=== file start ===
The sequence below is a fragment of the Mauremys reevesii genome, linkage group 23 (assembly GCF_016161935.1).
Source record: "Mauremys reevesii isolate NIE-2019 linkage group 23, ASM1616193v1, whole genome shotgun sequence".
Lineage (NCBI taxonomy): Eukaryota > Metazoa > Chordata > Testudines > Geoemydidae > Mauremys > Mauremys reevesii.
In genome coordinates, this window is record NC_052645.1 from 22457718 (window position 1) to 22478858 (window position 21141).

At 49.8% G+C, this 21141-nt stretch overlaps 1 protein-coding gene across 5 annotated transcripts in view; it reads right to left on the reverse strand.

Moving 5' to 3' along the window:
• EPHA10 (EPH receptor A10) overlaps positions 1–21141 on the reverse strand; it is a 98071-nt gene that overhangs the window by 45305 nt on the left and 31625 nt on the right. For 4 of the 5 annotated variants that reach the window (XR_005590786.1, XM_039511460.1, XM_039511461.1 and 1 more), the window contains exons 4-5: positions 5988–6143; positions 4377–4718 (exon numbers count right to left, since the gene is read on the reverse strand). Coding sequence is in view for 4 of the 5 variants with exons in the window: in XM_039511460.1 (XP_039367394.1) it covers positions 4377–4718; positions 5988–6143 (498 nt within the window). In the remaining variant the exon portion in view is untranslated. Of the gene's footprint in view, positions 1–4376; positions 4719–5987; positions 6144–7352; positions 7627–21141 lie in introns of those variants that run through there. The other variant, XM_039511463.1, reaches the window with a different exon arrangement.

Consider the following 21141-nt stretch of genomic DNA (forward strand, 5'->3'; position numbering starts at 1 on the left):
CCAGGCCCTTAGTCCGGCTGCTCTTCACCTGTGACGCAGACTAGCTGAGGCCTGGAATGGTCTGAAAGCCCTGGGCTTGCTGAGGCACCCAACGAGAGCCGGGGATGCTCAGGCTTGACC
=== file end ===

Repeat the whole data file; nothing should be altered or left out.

The sequence below is a fragment of the Mauremys reevesii genome, linkage group 23 (assembly GCF_016161935.1).
Source record: "Mauremys reevesii isolate NIE-2019 linkage group 23, ASM1616193v1, whole genome shotgun sequence".
Lineage (NCBI taxonomy): Eukaryota > Metazoa > Chordata > Testudines > Geoemydidae > Mauremys > Mauremys reevesii.
In genome coordinates, this window is record NC_052645.1 from 22457718 (window position 1) to 22478858 (window position 21141).

At 49.8% G+C, this 21141-nt stretch overlaps 1 protein-coding gene across 5 annotated transcripts in view; it reads right to left on the reverse strand.

Moving 5' to 3' along the window:
• EPHA10 (EPH receptor A10) overlaps positions 1–21141 on the reverse strand; it is a 98071-nt gene that overhangs the window by 45305 nt on the left and 31625 nt on the right. For 4 of the 5 annotated variants that reach the window (XR_005590786.1, XM_039511460.1, XM_039511461.1 and 1 more), the window contains exons 4-5: positions 5988–6143; positions 4377–4718 (exon numbers count right to left, since the gene is read on the reverse strand). Coding sequence is in view for 4 of the 5 variants with exons in the window: in XM_039511460.1 (XP_039367394.1) it covers positions 4377–4718; positions 5988–6143 (498 nt within the window). In the remaining variant the exon portion in view is untranslated. Of the gene's footprint in view, positions 1–4376; positions 4719–5987; positions 6144–7352; positions 7627–21141 lie in introns of those variants that run through there. The other variant, XM_039511463.1, reaches the window with a different exon arrangement.

Consider the following 21141-nt stretch of genomic DNA (forward strand, 5'->3'; position numbering starts at 1 on the left):
CCAGGCCCTTAGTCCGGCTGCTCTTCACCTGTGACGCAGACTAGCTGAGGCCTGGAATGGTCTGAAAGCCCTGGGCTTGCTGAGGCACCCAACGAGAGCCGGGGATGCTCAGGCTTGACC